Since as far back as I can remember, I have had the bad habit of biting off more than I could chew. I can even recall answering “yes” to two simultaneous play date invitations when I was nine-years-old because I wanted to be both places at once!
Yes, I have perpetually taken on too many tasks, opportunities and even ministries and figured I’d get them done one way or another. With my Type A/Eagle personality, I usually do – by the skin of my teeth – get the tasks done. However, that overwhelmed frazzled too-much-on-my-plate feeling eventually take its toll in the form of sleeplessness, acid reflux, grey hair and anxiety.
Surely, this is not the way God wants me or any of us to live.
So, in this fast paced world we’ve been plunked down in, how do we stop ourselves?
I have been deeply moved by the national “IT CAN WAIT” campaign. In the high school where I teach, students were asked to sign the pledge not to text while driving, knowing, that whatever it is – IT CAN WAIT.
It’s horrifying to think that lives have been lost because of our need, our compulsion to reply, reply, reply instantaneously. The next time you’re at a stoplight, take a look at what the cars crossing the intersection are doing. Lately, when I’ve done this, I’ve noticed that one out of two drivers have both eyes on a phone. It’s a wonder there aren’t more accidents.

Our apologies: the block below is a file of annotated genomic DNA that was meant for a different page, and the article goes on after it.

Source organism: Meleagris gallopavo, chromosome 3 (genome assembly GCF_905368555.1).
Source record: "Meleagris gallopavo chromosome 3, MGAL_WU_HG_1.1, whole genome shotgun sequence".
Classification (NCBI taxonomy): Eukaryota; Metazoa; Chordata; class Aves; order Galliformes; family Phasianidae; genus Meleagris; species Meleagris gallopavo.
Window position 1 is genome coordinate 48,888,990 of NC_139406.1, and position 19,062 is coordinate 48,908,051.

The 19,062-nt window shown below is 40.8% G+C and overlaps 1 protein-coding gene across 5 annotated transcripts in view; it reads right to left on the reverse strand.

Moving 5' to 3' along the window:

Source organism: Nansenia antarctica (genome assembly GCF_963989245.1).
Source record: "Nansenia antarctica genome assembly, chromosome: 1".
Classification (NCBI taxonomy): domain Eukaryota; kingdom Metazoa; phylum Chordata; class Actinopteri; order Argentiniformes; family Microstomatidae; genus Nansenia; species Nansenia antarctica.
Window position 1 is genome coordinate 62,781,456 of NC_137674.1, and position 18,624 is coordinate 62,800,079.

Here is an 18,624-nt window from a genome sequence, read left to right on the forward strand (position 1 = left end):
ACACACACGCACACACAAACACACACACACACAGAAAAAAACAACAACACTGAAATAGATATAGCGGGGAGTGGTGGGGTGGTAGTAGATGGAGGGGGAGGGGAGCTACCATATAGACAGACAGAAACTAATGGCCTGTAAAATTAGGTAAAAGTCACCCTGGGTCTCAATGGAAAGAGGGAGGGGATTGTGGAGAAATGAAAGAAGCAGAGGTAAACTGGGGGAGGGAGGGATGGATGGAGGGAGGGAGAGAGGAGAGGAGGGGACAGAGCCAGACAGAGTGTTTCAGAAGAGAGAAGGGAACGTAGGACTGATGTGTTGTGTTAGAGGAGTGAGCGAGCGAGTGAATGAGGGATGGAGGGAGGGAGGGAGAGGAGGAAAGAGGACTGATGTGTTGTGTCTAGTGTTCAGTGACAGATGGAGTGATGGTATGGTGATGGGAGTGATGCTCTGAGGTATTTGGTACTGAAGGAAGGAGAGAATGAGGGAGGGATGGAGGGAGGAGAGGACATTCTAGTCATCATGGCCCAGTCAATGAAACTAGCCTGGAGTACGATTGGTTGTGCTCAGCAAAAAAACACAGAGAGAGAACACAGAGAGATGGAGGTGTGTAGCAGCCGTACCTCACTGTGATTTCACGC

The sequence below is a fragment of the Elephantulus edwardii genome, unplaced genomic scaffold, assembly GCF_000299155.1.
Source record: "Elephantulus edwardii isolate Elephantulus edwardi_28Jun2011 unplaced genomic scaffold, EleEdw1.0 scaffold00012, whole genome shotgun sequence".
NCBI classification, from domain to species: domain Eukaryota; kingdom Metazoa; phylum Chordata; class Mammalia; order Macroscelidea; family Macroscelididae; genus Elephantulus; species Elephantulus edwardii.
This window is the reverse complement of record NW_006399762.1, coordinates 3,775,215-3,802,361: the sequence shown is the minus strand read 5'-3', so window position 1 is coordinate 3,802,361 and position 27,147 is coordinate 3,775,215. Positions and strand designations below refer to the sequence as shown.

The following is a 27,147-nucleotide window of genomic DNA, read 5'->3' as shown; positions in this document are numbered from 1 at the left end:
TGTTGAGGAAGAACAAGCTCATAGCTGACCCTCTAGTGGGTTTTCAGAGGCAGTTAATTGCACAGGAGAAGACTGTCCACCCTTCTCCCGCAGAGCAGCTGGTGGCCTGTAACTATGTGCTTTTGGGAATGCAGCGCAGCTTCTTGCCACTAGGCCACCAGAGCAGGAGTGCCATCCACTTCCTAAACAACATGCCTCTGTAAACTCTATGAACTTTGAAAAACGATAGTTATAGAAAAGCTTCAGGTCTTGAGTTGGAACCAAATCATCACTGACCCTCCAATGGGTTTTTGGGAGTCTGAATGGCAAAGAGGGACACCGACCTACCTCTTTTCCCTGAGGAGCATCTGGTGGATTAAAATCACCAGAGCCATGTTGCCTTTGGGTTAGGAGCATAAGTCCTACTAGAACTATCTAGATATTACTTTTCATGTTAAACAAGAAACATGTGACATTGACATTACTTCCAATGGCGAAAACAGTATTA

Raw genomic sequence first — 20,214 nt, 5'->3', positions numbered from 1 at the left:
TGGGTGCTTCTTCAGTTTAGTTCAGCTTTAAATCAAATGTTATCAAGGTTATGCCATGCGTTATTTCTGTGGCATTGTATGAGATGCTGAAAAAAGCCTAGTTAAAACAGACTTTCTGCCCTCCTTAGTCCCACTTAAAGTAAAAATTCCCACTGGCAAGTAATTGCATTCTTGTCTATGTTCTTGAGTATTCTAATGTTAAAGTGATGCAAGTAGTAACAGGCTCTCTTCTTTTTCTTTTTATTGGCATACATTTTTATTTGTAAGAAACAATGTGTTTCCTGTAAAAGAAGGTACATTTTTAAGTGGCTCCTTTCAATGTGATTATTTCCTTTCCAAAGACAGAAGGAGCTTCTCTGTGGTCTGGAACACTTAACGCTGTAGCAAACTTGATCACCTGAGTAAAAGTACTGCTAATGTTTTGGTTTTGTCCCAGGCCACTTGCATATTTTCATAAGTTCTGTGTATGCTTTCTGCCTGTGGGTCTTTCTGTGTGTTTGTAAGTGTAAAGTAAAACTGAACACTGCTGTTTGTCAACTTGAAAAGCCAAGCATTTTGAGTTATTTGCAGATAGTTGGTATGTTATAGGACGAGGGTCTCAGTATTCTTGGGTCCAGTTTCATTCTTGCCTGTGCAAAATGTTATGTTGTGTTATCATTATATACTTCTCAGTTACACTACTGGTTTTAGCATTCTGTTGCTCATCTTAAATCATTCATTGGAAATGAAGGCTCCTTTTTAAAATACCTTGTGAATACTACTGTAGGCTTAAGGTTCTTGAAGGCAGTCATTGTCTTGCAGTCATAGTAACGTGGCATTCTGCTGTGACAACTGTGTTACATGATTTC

My question this week is this: Should the “IT CAN WAIT” slogan be applied to other areas of our hectic lives? Should we press the off button and take a moment to shut out all of the dings, belles and pings in order to hear the still, small voice? The One who wants to make us lie down in green pastures. And lead us beside the still waters.
While there are many takes and reactions to the comments made by Pope Francis in his interview last week, I think all can agree that he seemed to ask a question worth pondering: Does our tunnel vision over one issue – even if it’s a righteous one- get in the way of our first and foremost call – to be sharers of the Gospel and ministers of grace? That is, if we become so involved in a cause that we foam at the mouth over anyone who challenges it or if we become all too comfortable taking the “wag your finger” stance at those who make choices we believe run contrary to church doctrine, can we actually live out the Great Commission? Can we retain the fragrance of the Gospel? It’s something worth grappling over.
Likewise, can the chronic busyness of our lives, keep us from knowing the peace of Christ and from ministering to others with it?
If an instant really can change a life, I sure don’t want to miss those instances that change a life for the better.
Slowing down is not something that comes naturally to me, but I’m going to have to try.
What about you? Have you found ways to stop ward off the hecticness?
For more info. on Beth Webb Hart and her novels go to www.bethwebbhart.com